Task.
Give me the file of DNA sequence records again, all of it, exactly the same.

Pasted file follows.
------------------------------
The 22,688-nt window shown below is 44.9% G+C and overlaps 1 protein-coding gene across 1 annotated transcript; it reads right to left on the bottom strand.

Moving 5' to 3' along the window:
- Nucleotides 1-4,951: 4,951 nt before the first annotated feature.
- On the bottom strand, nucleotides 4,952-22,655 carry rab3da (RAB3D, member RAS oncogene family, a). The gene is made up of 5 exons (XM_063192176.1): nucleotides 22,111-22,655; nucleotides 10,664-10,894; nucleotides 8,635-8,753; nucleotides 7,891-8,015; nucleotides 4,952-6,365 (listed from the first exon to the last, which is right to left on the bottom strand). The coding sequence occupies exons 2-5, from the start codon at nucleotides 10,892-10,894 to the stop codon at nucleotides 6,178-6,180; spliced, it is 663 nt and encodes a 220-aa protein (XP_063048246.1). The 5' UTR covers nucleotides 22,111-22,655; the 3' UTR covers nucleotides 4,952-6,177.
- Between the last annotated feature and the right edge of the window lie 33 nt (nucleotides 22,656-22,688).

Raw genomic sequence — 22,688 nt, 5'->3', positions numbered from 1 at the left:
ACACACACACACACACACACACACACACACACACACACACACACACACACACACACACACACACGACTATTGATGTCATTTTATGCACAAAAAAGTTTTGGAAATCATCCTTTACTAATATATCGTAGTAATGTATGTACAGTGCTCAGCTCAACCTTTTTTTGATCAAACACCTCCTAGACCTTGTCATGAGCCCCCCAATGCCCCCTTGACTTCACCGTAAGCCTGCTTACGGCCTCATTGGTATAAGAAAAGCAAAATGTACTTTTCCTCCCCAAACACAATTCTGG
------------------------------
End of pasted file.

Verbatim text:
The 22,688-nt window shown below is 44.9% G+C and overlaps 1 protein-coding gene across 1 annotated transcript; it reads right to left on the bottom strand.

Moving 5' to 3' along the window:
- Nucleotides 1-4,951: 4,951 nt before the first annotated feature.
- On the bottom strand, nucleotides 4,952-22,655 carry rab3da (RAB3D, member RAS oncogene family, a). The gene is made up of 5 exons (XM_063192176.1): nucleotides 22,111-22,655; nucleotides 10,664-10,894; nucleotides 8,635-8,753; nucleotides 7,891-8,015; nucleotides 4,952-6,365 (listed from the first exon to the last, which is right to left on the bottom strand). The coding sequence occupies exons 2-5, from the start codon at nucleotides 10,892-10,894 to the stop codon at nucleotides 6,178-6,180; spliced, it is 663 nt and encodes a 220-aa protein (XP_063048246.1). The 5' UTR covers nucleotides 22,111-22,655; the 3' UTR covers nucleotides 4,952-6,177.
- Between the last annotated feature and the right edge of the window lie 33 nt (nucleotides 22,656-22,688).

Raw genomic sequence — 22,688 nt, 5'->3', positions numbered from 1 at the left:
ACACACACACACACACACACACACACACACACACACACACACACACACACACACACACACACACGACTATTGATGTCATTTTATGCACAAAAAAGTTTTGGAAATCATCCTTTACTAATATATCGTAGTAATGTATGTACAGTGCTCAGCTCAACCTTTTTTTGATCAAACACCTCCTAGACCTTGTCATGAGCCCCCCAATGCCCCCTTGACTTCACCGTAAGCCTGCTTACGGCCTCATTGGTATAAGAAAAGCAAAATGTACTTTTCCTCCCCAAACACAATTCTGG